How to pick a focus

Yoron Israel, chair of the percussion department at Berklee, says the bottom line is that you should be focusing on the instrument/style that you’re most comfortable with. University-level music programs are competitive, so put your best foot forward. 

Seek out a program that allows you room to study other instruments and styles on the side. At Berklee, there are jazz drummers playing in the orchestras. At CalArts, there are classical percussionists playing in gamelan ensembles. Paul Romaine, drum professor at the University of Colorado Boulder College of Music, expects his students to compose and arrange their own music, with the belief that being able to write music undoubtedly makes you a better drummer and someone who “understands the music more completely.” 

Preparing for your audition

Schools vary so much in what they look for in percussion auditions. It’s therefore extremely important to do your research ahead of time and understand the specific requirements at each school.

Recently-admitted Berklee student Josh Baum suggests going on YouTube and checking blogs to see how current and former students from any school talk about their audition experiences. “[I was surprised] to find out that I was required to know music theory and singing [as part of my audition],” he says.

You’ll likely be locked into studying the instrument you auditioned on for at least the first two years. So pick something you’re passionate about, that you’re best at, and the instrument on which you want to further hone your craft.

Reach out to a professor you’re interested in studying with. Not only can they help clarify what will be expected at the audition, but you will also get a head start in establishing a connection that will be helpful if you choose to attend that school. Ask for a trial lesson in your junior year or fall of your senior year to learn more about how professors teach at schools you’re serious about.

No two schools are looking for the same pool of students, so find which programs and which professors resonate with you the most. And be sure to bring your passion for learning your instrument to your audition.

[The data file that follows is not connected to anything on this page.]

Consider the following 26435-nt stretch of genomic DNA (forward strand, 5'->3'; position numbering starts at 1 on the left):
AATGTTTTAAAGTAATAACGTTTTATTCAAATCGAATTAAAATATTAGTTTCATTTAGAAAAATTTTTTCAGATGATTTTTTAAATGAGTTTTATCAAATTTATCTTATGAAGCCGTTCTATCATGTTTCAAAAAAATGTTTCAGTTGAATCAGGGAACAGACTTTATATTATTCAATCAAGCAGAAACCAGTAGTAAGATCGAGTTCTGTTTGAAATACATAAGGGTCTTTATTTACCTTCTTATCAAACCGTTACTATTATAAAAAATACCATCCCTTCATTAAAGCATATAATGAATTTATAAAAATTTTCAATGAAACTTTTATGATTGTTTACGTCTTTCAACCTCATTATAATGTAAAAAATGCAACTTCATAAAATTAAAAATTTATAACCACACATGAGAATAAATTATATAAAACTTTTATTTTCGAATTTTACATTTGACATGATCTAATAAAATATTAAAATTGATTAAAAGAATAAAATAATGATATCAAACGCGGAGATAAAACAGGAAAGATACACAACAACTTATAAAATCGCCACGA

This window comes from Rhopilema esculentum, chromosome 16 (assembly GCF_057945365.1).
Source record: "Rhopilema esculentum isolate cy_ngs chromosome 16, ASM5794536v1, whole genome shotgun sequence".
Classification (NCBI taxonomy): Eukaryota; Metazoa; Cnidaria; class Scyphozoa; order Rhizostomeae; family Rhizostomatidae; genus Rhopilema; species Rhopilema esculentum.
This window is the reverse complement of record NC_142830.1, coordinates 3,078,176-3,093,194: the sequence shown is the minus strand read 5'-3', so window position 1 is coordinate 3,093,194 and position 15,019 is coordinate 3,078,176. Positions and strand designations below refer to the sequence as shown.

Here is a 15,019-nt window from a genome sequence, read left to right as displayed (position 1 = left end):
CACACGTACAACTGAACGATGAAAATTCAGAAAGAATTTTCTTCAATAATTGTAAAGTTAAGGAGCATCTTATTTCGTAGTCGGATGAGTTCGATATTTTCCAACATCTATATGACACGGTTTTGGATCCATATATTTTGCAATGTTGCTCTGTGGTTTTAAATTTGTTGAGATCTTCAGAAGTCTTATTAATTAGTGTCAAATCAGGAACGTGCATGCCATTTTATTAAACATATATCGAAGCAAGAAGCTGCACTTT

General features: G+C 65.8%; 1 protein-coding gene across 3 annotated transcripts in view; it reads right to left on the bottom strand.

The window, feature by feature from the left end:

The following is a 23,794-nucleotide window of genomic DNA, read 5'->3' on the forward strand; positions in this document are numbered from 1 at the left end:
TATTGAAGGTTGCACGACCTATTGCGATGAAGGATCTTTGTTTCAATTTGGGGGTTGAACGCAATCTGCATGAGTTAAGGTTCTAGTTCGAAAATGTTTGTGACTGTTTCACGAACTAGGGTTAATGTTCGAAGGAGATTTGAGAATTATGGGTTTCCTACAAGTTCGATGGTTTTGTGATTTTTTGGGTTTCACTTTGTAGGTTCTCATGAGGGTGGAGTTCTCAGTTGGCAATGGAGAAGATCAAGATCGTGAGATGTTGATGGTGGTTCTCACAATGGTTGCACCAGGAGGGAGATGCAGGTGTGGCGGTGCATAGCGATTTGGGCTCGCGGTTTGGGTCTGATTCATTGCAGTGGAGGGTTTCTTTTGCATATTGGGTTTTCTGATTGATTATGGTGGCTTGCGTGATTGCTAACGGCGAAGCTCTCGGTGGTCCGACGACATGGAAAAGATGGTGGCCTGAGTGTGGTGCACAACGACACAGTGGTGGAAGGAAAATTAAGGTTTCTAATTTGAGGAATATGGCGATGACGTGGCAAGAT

Know that at most schools, your entrance audition is also a merit scholarship audition, so it behooves you to prepare well. 

Career options

Some of the many career opportunities for percussionists include:


• Back up bands

• Military bands

• Local and regional symphony orchestras and chamber groups

• Orchestras associated with ballet and opera companies

• Pit orchestras for theatre productions (drum set, hand percussion, mallets, and classical percussion all in one!)

• Recording drum set player

• Keyboard instruments such as glockenspiel, marimba, tubular bells, vibraphone, xylophone, steelpan

• Hand drum such as Middle Eastern frame drums, West African percussion, Afro-Caribbean percussion, South American percussion 

• Studio or session musician (free lance work playing on albums or compositions of other artists; playing on film music)

• Touring


• Band director

• Clinician and adjudicator 

• College-level

• K-12

• Private lessons

• Providing drum and percussion clinics for major instrument companies


• Composing and arranging

• Ethnomusicologist (studying and performing styles such as Balinese and Javanese music)

• Historian (reviving and performing older percussion styles) 

• Instrument technician

• Lecturing and writing on percussion topics

• Music therapist

• Working with music instrument, recording, retail or sheet music companies

Daniel Weidlein is a professional composer/songwriter, music producer at BioSoul Music, and multi-instrumentalist. He is a graduate of USC Thornton School of Music with a major in Jazz Saxophone Performance and minor in recording. 

Photo Caption: Drummer Josh Baum recommends finding out how each school you apply to helps its students access summer internships and work after graduation. Photo Credit: celebrateeverydayphotography.com